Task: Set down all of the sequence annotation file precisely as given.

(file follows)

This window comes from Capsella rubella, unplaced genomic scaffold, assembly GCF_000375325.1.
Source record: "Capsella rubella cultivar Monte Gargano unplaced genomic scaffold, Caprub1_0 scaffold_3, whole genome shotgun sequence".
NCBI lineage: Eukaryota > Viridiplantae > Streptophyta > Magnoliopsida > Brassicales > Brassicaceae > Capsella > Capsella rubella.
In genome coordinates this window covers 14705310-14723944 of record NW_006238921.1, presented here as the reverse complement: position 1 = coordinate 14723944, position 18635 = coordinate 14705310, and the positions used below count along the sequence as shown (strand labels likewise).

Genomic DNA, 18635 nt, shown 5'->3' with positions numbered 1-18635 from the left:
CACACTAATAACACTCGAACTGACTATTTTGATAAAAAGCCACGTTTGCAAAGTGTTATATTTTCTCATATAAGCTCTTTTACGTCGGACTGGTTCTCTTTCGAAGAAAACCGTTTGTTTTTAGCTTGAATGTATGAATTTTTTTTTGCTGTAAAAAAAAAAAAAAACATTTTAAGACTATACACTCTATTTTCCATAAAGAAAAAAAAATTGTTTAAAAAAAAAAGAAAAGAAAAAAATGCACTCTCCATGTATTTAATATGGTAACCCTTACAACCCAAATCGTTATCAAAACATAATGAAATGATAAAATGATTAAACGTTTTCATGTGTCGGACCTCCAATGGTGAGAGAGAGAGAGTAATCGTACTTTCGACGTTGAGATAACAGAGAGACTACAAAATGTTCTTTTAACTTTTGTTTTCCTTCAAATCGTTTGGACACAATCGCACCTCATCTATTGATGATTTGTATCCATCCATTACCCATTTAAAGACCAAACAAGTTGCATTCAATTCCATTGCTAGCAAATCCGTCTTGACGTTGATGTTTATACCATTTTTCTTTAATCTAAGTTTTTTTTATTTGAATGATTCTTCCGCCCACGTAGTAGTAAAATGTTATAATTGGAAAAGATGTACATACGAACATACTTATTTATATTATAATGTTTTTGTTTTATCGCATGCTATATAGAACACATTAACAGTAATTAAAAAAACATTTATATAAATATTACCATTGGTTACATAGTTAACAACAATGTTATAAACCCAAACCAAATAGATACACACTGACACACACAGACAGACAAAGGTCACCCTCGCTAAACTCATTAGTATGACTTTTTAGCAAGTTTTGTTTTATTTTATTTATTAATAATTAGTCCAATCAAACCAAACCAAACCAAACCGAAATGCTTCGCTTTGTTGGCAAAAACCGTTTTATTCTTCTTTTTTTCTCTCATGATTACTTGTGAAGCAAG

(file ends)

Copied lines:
This window comes from Capsella rubella, unplaced genomic scaffold, assembly GCF_000375325.1.
Source record: "Capsella rubella cultivar Monte Gargano unplaced genomic scaffold, Caprub1_0 scaffold_3, whole genome shotgun sequence".
NCBI lineage: Eukaryota > Viridiplantae > Streptophyta > Magnoliopsida > Brassicales > Brassicaceae > Capsella > Capsella rubella.
In genome coordinates this window covers 14705310-14723944 of record NW_006238921.1, presented here as the reverse complement: position 1 = coordinate 14723944, position 18635 = coordinate 14705310, and the positions used below count along the sequence as shown (strand labels likewise).

Genomic DNA, 18635 nt, shown 5'->3' with positions numbered 1-18635 from the left:
CACACTAATAACACTCGAACTGACTATTTTGATAAAAAGCCACGTTTGCAAAGTGTTATATTTTCTCATATAAGCTCTTTTACGTCGGACTGGTTCTCTTTCGAAGAAAACCGTTTGTTTTTAGCTTGAATGTATGAATTTTTTTTTGCTGTAAAAAAAAAAAAAAACATTTTAAGACTATACACTCTATTTTCCATAAAGAAAAAAAAATTGTTTAAAAAAAAAAGAAAAGAAAAAAATGCACTCTCCATGTATTTAATATGGTAACCCTTACAACCCAAATCGTTATCAAAACATAATGAAATGATAAAATGATTAAACGTTTTCATGTGTCGGACCTCCAATGGTGAGAGAGAGAGAGTAATCGTACTTTCGACGTTGAGATAACAGAGAGACTACAAAATGTTCTTTTAACTTTTGTTTTCCTTCAAATCGTTTGGACACAATCGCACCTCATCTATTGATGATTTGTATCCATCCATTACCCATTTAAAGACCAAACAAGTTGCATTCAATTCCATTGCTAGCAAATCCGTCTTGACGTTGATGTTTATACCATTTTTCTTTAATCTAAGTTTTTTTTATTTGAATGATTCTTCCGCCCACGTAGTAGTAAAATGTTATAATTGGAAAAGATGTACATACGAACATACTTATTTATATTATAATGTTTTTGTTTTATCGCATGCTATATAGAACACATTAACAGTAATTAAAAAAACATTTATATAAATATTACCATTGGTTACATAGTTAACAACAATGTTATAAACCCAAACCAAATAGATACACACTGACACACACAGACAGACAAAGGTCACCCTCGCTAAACTCATTAGTATGACTTTTTAGCAAGTTTTGTTTTATTTTATTTATTAATAATTAGTCCAATCAAACCAAACCAAACCAAACCGAAATGCTTCGCTTTGTTGGCAAAAACCGTTTTATTCTTCTTTTTTTCTCTCATGATTACTTGTGAAGCAAG